Dictionary of National Biography, 1885-1900/Field, Henry (1755-1837)

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FIELD, HENRY (1755–1837), apothecary, descended from a family seated for several generations at Cockenhoe, Hertfordshire, born on 29 Sept. 1755, was the eldest son of John Field, an apothecary in extensive practice in Newgate Street, London, by his wife, Anne, daughter of Thomas Cromwell, grocer, who was a grandson of Henry Cromwell, lord deputy of Ireland, younger son of the Protector. He succeeded his father in his profession, and in 1807 was elected apothecary to Christ's Hospital, a post which he continued to fill until within a short time of his death. As a member of the Society of Apothecaries he promoted its interests by giving, in conjunction with Joseph Hurlock, gratuitous courses of lectures on materia medica at their hall to the apprentices and students, which resulted in the regular establishment of lectures by the society; and in 1815, by his exertions towards obtaining the act of parliament which enforced an efficient examination into the education and professional attainments of every candidate for practising as an apothecary in England and Wales. He also filled for a long period the office of deputy-treasurer, and latterly of treasurer, of that branch of the affairs of the Society of Apothecaries originally instituted for the supply of the members of their own body with genuine drugs and medicines, but which ultimately extended to the service of the navy, the East India Company, and the public generally. In 1831 Field was nominated by Sir Henry Halford, on the part of the general board of health, as one of the medical officers attached to the city of London board of health for the adoption of precautions against the threatened visitation of the cholera to the metropolis. In common with his colleagues Field afterwards received the thanks of the corporation and a piece of plate. He was also for many years the treasurer of the London Annuity Society for the benefit of the widows of apothecaries, in Chatham Place, Blackfriars, of which institution his father was the founder in 1765. Field died at Woodford, Essex, on 19 Dec. 1837. He married, 2 Sept. 1784, Esther, daughter of John Barron of Woolacre House, near Deptford, and by this lady, who died 16 Jan. 1834, he left six sons [see Field, Barron, and Field, Frederick, (1801–1885)] and two daughters. His portrait, by Pickersgill, is at Apothecaries' Hall; another, by Samuel Lane, was painted for the London Annuity Society. Besides contributing professional remarks to medical journals, Field wrote ‘Memoirs, historical and illustrative, of the Botanick Garden at Chelsea, belonging to the Society of Apothecaries of London,’ 8vo, London, 1820, which was printed at the expense of the society, to whom the manuscript had been presented. A new edition of this interesting little work, ‘revised, corrected, and continued to the present time by R. H. Semple,’ was issued in 1878. His introductory address, delivered on 11 Feb. 1835 at the first of the society's evening meetings for scientific purposes, was also printed by his colleagues.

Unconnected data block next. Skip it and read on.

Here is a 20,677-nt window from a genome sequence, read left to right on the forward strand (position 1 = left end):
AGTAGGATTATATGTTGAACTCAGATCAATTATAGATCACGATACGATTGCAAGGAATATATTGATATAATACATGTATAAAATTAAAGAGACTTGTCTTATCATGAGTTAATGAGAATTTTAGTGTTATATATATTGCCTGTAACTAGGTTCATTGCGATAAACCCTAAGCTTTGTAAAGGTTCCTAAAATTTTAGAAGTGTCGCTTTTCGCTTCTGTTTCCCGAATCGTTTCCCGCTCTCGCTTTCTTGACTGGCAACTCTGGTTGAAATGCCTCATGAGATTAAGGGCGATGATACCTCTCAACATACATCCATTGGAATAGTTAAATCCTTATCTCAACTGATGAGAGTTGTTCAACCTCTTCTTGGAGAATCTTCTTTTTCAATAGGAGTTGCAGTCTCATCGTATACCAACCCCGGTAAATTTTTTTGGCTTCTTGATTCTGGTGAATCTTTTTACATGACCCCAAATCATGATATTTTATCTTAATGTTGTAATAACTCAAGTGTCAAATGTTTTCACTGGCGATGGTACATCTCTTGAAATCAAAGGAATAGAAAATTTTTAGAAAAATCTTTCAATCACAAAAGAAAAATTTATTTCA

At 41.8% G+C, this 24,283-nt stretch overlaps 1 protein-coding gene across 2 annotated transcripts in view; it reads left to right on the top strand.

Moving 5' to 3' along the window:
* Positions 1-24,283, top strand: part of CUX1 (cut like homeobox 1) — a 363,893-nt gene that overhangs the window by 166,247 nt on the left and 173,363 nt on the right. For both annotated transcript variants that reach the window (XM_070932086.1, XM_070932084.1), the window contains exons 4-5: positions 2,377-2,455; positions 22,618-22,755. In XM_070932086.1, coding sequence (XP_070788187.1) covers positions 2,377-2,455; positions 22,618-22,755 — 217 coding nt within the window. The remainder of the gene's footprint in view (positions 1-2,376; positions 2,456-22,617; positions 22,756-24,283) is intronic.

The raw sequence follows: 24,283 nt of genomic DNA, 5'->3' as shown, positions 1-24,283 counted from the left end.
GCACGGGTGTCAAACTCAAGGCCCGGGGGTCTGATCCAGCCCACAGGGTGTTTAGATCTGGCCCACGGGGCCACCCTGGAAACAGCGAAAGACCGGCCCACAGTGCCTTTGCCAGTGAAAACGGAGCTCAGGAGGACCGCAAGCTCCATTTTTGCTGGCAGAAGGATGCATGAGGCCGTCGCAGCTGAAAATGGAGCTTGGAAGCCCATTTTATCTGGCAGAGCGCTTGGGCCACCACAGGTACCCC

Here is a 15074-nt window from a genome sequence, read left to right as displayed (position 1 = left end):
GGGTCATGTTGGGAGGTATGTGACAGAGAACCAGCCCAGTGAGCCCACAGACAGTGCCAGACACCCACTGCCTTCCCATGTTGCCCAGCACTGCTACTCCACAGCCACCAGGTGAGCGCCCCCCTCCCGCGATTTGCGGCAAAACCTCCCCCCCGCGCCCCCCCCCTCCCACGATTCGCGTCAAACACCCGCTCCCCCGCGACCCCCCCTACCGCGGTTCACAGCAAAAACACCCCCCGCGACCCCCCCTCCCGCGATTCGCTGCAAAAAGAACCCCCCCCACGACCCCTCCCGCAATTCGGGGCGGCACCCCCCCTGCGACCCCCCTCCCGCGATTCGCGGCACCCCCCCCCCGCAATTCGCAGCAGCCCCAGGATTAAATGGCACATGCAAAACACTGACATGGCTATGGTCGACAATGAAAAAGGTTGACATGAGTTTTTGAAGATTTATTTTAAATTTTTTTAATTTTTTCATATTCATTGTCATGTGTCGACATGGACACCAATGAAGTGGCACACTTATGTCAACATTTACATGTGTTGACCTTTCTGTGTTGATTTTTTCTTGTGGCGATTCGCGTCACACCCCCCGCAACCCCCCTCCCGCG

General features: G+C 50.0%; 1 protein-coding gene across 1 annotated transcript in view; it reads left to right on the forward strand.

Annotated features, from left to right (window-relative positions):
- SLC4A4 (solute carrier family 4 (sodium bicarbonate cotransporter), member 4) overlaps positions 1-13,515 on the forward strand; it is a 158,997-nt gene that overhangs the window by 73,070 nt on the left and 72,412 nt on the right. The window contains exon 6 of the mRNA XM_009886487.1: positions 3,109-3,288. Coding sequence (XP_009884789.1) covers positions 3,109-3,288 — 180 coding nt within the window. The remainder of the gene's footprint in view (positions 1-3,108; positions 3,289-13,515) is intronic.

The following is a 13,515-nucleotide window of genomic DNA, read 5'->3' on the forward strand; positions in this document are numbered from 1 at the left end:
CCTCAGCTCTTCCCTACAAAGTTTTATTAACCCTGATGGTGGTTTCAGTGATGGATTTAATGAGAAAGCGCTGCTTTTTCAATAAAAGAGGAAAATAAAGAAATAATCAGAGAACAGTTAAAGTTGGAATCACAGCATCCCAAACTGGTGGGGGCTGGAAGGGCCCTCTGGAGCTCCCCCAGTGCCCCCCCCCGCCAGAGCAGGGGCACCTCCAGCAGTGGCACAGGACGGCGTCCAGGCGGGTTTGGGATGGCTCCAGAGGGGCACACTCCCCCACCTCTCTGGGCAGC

[Gent. Mag. new ser. ix. 212–13.]

G. G.